Informal Sector and Government Policy in Ethiopia

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  • Topic: Informal sector, Economies, Informal economy
  • Pages : 16 (5831 words )
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  • Published : July 15, 2012
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Government Policy towards Informal sector in Ethiopia|
A term paper submitted in partial fulfillment of the requirement for the course Entrepreneurship and private sector development| |
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The Ethiopian Informal sector
A term paper submitted in partial fulfillment of the requirement for the course Entrepreneurship and private sector development

Contents
1.Introduction4
2.Country Profile of Ethiopia4
3.Defining the informal sector6
4.Informal sector in Ethiopia6
5.Size and composition of the urban informal sector in Ethiopia7
5.1Size7
5.2Composition9
6.Doing Business in Ethiopia11
7.Pros and Cons of the Informal sector12
8.Government policy towards informal sector16
9.The challenges of the informal sector17
10.Conclusion21
11.Recommendation22
Bibliography23

1. Introduction

The Informal sector refers to a large part of unregulated and unregistered economic activities. They are for the most part unregistered and operating on a very small scale and with a low level of organization. Most entrepreneurial activities or employment creation in developing countries comes from the informal sector. Due to structural problems or under development of the formal sector, most people resort to the informal sector as a source of employment and income. As a result the sector employs a significant portion of labor force in developing countries. The situation in Ethiopia is not an exception. According to a statistical report of national labor force survey around 50.6% of urban employment comes from the informal sector ( (MLSA 2009). Most of them have very low level of productivity and income. They tend to have little or no access to organized markets, to credit institutions, to modern technology, to formal training and to many public services and amenities. A large number of them are carried out without fixed location or in places such as small shops, outlets or home-based activities. But, they provide a potential for absorbing the abundant labor force available in the country. As a result there is a need for policy intervention in integrating or reducing the size of the informal sector. 2. Country Profile of Ethiopia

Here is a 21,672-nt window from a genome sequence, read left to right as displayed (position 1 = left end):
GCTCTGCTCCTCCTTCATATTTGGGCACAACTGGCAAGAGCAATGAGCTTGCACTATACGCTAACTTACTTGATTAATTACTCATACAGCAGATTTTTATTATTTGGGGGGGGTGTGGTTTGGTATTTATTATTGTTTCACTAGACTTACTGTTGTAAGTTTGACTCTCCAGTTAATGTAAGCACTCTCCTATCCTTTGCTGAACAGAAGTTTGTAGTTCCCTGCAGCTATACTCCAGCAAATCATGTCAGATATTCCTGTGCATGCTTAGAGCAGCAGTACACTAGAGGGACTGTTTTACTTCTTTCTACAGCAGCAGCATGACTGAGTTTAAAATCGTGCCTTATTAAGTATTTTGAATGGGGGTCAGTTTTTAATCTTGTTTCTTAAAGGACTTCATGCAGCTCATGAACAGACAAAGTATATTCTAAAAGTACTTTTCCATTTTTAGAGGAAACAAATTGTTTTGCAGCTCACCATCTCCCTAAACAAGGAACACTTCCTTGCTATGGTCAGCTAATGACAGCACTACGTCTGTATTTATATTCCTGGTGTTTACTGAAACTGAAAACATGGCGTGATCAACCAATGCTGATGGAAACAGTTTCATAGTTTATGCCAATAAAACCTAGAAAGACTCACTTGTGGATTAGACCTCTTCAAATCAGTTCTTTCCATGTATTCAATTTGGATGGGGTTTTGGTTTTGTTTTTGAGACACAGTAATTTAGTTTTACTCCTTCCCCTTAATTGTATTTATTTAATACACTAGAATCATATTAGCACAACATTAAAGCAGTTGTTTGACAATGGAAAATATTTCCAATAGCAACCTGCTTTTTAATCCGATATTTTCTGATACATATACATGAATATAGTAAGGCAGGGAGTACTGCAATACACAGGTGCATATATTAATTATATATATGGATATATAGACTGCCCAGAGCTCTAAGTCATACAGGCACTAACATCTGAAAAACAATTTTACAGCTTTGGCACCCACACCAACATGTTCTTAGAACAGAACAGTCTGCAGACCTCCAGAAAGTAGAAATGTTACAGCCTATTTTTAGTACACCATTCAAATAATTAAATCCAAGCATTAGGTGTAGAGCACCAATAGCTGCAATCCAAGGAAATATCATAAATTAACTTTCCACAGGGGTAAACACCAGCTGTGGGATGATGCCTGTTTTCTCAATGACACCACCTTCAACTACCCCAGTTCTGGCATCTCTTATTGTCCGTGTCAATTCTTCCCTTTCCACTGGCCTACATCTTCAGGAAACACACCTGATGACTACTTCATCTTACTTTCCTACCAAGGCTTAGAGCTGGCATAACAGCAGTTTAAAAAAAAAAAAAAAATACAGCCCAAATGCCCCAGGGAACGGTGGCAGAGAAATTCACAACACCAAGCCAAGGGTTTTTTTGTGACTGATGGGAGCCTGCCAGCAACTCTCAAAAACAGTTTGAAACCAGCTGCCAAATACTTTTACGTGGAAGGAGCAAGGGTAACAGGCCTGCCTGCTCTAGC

Ethiopia is a country located in eastern part of Africa with a population of around 84 million (CIA world fact book puts it to 90.1 million) and with a total land area of 1.14 million square kilometer. Ethiopia is the second largest populated country in Africa next to Nigeria. Ethiopia, being among one of the Sub Sahara African countries, is a poor country with per capital GDP of $1100 at PPP (2011 estimate). It has an estimated GDP of 98.8 billion at PPP (CIA 2012).Agriculture accounts for 85% of total employment in the country and 41% of GDP. The service sector employs 10% of the labor force but, constitutes 46% of GDP. The industry sector accounts for 5% of employment and 13% of GDP. Ethiopia was the fastest-growing non-oil-dependent African economy in the years 2007 and 2008. In spite of fast growth in recent years, GDP per capita is one of the lowest in the world, and the economy faces a number of serious structural problems. There have been efforts for reform since 1991, but the scope of reform is modest. Agricultural productivity remains low, and frequent droughts still beset the country. The effectiveness of these policies is reflected in the 10% yearly economic growth from 2003–2008. Despite these economic improvements, urban and rural poverty remains an issue in the country. Ethiopia is often ironically referred to as the "water tower" of Eastern Africa because of the many (14 major) rivers that pour off the high tableland. It also has the greatest water reserves in Africa, but few irrigation systems in place to use it. Just 1% is used for power production and 1.5% for irrigation. Ethiopia produces more coffee than any other country in Africa. Coffee was domesticated in...
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